Dear Doctor: Ear Mites


Q. I acquired a kitten a couple of weeks ago, and she has been scratching at her ears like crazy with her hind paws. Is this just a weird habit resulting from the stress of going from a shelter to someone’s home, or could something medical be going on?

Brianna Field
Norman, Oklahoma

A. Dear Ms. Field,

There’s a reasonable chance your new cat has ear mites, especially if she is also shaking her head. Scratching the ears followed by head shaking is a telltale sign, and it keeps repeating itself. Ear mites can absolutely drive a cat to distraction.

It’s not surprising that your pet is young. While adult cats get ear mites, they are much more often found in kittens. Yours probably picked them up at the shelter. They are highly contagious from cat to cat (but not to people).

Parasites that most often live and reproduce inside the ear canals, ear mites can prove so uncomfortable for cats that they end up creating small wounds around the base of their ears with their scratching. In some cases, they develop a bacterial or yeast infection that’s secondary to the mite infestation, increasing their discomfort even more. If the condition gets bad enough, a cat might even develop an aural hematoma — an earflap filled with blood because a blood vessel there breaks from the violent head shaking. It looks like a small water balloon on the inside of the pointy earflap (called the pinna) and needs to be treated surgically.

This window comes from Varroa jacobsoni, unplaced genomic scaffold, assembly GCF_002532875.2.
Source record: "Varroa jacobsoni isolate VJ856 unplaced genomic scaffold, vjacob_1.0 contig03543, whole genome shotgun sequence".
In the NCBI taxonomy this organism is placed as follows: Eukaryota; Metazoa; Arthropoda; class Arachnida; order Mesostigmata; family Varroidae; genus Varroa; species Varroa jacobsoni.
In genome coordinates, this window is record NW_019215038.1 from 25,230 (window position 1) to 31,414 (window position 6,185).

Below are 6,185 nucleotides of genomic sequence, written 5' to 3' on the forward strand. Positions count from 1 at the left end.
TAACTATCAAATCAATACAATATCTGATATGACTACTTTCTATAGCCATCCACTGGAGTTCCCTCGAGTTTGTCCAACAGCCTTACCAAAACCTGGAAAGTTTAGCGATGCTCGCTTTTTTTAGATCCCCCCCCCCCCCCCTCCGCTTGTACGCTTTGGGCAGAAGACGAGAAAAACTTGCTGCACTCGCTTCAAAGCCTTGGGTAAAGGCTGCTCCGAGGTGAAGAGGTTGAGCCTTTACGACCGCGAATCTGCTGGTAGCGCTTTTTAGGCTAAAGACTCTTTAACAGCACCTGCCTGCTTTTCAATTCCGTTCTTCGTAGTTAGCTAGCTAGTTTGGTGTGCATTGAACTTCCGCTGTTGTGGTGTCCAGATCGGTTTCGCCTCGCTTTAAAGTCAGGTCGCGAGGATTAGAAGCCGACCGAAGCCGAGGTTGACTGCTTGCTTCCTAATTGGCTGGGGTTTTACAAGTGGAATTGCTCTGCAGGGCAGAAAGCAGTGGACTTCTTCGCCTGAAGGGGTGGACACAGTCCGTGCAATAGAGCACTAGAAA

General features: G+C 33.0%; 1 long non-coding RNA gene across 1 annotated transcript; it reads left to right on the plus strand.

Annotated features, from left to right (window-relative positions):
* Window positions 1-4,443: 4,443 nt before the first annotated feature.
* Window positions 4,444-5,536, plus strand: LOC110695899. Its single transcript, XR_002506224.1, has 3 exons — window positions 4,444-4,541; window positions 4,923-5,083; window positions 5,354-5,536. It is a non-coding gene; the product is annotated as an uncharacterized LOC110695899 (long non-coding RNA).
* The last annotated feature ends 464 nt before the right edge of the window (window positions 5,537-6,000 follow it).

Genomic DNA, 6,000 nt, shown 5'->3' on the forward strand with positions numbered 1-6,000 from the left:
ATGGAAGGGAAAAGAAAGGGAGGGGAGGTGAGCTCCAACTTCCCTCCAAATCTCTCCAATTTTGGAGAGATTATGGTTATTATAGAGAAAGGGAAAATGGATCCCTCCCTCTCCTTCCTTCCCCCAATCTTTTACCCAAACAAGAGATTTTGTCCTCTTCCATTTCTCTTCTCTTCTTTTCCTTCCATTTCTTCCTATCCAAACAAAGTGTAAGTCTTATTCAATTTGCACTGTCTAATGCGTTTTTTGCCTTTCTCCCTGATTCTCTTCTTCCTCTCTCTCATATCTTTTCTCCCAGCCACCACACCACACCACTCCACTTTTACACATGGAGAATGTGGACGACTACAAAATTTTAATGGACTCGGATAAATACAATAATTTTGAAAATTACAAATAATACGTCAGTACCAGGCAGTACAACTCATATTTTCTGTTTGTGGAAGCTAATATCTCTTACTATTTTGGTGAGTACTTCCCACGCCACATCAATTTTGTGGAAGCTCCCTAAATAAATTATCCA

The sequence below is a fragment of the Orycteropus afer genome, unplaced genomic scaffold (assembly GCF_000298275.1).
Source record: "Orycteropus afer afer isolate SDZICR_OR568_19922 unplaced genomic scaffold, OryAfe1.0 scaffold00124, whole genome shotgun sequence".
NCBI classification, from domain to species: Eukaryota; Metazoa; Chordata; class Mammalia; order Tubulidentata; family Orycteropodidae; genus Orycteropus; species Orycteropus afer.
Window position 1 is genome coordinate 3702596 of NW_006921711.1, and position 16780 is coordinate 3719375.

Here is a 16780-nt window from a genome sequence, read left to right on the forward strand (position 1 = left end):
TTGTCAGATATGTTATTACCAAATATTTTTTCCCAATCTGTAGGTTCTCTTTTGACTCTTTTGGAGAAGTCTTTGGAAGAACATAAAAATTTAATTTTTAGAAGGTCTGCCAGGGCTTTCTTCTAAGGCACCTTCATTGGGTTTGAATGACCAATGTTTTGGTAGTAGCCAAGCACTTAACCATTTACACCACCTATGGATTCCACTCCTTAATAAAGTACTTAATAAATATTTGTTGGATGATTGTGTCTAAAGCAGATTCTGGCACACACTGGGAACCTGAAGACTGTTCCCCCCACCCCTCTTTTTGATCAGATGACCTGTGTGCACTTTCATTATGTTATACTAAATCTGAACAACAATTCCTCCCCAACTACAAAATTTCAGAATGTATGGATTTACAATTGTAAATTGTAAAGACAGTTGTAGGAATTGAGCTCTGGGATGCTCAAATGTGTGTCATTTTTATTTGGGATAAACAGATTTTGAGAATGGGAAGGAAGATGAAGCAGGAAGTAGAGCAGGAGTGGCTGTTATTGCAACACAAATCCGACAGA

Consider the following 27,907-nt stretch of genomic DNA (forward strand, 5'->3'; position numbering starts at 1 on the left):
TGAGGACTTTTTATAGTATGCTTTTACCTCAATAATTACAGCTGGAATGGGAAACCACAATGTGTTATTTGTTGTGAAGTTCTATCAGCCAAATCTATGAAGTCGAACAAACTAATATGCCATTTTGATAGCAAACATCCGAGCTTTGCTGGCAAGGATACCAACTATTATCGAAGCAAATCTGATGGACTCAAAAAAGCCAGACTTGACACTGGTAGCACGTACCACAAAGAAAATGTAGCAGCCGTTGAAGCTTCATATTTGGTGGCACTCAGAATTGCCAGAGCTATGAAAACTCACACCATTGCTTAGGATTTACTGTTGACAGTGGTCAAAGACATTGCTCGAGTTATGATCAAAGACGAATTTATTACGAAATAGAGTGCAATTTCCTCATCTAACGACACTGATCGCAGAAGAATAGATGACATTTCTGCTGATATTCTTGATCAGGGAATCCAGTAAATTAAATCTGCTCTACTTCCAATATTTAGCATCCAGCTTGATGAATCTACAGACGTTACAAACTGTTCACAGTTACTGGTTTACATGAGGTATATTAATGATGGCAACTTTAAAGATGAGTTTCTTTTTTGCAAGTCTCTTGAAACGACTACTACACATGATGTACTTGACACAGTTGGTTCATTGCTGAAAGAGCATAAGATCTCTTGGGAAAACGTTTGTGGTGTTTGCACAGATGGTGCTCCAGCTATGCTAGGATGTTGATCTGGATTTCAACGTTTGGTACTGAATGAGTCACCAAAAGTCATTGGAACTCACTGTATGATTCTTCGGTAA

Fortunately, ear mites are easy for the veterinarian to diagnose. Most cats with the condition develop a dry, crusty, black ear discharge that can be put under a microscope to check for mites as well as their eggs.

Treatment involves medication — either oral or applied topically between the shoulder blades. Make sure to get the medication from the vet. Over-the-counter drugs don’t kill the eggs, making the infection take much longer to heal.

If you have other cats, the vet will probably recommend that you treat them, too. Because ear mite infestations are so contagious, your other cats probably already have the condition even if you don’t notice it yet.


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